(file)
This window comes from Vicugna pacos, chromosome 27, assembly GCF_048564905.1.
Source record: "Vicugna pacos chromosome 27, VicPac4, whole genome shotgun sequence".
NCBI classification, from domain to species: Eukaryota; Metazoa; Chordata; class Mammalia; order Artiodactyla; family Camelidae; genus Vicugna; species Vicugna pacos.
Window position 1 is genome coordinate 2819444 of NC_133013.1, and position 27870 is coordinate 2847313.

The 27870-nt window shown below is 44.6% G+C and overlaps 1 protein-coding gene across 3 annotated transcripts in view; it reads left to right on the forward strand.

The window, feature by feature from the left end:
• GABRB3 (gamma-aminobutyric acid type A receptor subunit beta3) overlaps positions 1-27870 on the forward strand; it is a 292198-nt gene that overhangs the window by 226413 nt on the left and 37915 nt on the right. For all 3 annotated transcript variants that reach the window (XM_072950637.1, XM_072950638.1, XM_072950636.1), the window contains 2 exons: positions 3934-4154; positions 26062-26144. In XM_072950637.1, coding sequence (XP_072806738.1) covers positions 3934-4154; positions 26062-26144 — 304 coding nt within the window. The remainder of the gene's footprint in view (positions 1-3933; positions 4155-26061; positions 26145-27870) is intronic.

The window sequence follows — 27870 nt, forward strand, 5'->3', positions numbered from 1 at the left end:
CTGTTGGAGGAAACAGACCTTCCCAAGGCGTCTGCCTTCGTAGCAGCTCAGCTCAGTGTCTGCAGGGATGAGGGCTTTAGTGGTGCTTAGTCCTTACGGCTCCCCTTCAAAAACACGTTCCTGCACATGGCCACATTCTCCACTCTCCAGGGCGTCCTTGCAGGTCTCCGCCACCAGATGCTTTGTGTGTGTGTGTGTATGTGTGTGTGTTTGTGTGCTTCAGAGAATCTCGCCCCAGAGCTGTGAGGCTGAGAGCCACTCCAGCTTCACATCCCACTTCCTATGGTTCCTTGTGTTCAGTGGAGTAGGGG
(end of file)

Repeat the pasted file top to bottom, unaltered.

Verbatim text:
This window comes from Vicugna pacos, chromosome 27, assembly GCF_048564905.1.
Source record: "Vicugna pacos chromosome 27, VicPac4, whole genome shotgun sequence".
NCBI classification, from domain to species: Eukaryota; Metazoa; Chordata; class Mammalia; order Artiodactyla; family Camelidae; genus Vicugna; species Vicugna pacos.
Window position 1 is genome coordinate 2819444 of NC_133013.1, and position 27870 is coordinate 2847313.

The 27870-nt window shown below is 44.6% G+C and overlaps 1 protein-coding gene across 3 annotated transcripts in view; it reads left to right on the forward strand.

The window, feature by feature from the left end:
• GABRB3 (gamma-aminobutyric acid type A receptor subunit beta3) overlaps positions 1-27870 on the forward strand; it is a 292198-nt gene that overhangs the window by 226413 nt on the left and 37915 nt on the right. For all 3 annotated transcript variants that reach the window (XM_072950637.1, XM_072950638.1, XM_072950636.1), the window contains 2 exons: positions 3934-4154; positions 26062-26144. In XM_072950637.1, coding sequence (XP_072806738.1) covers positions 3934-4154; positions 26062-26144 — 304 coding nt within the window. The remainder of the gene's footprint in view (positions 1-3933; positions 4155-26061; positions 26145-27870) is intronic.

The window sequence follows — 27870 nt, forward strand, 5'->3', positions numbered from 1 at the left end:
CTGTTGGAGGAAACAGACCTTCCCAAGGCGTCTGCCTTCGTAGCAGCTCAGCTCAGTGTCTGCAGGGATGAGGGCTTTAGTGGTGCTTAGTCCTTACGGCTCCCCTTCAAAAACACGTTCCTGCACATGGCCACATTCTCCACTCTCCAGGGCGTCCTTGCAGGTCTCCGCCACCAGATGCTTTGTGTGTGTGTGTGTATGTGTGTGTGTTTGTGTGCTTCAGAGAATCTCGCCCCAGAGCTGTGAGGCTGAGAGCCACTCCAGCTTCACATCCCACTTCCTATGGTTCCTTGTGTTCAGTGGAGTAGGGG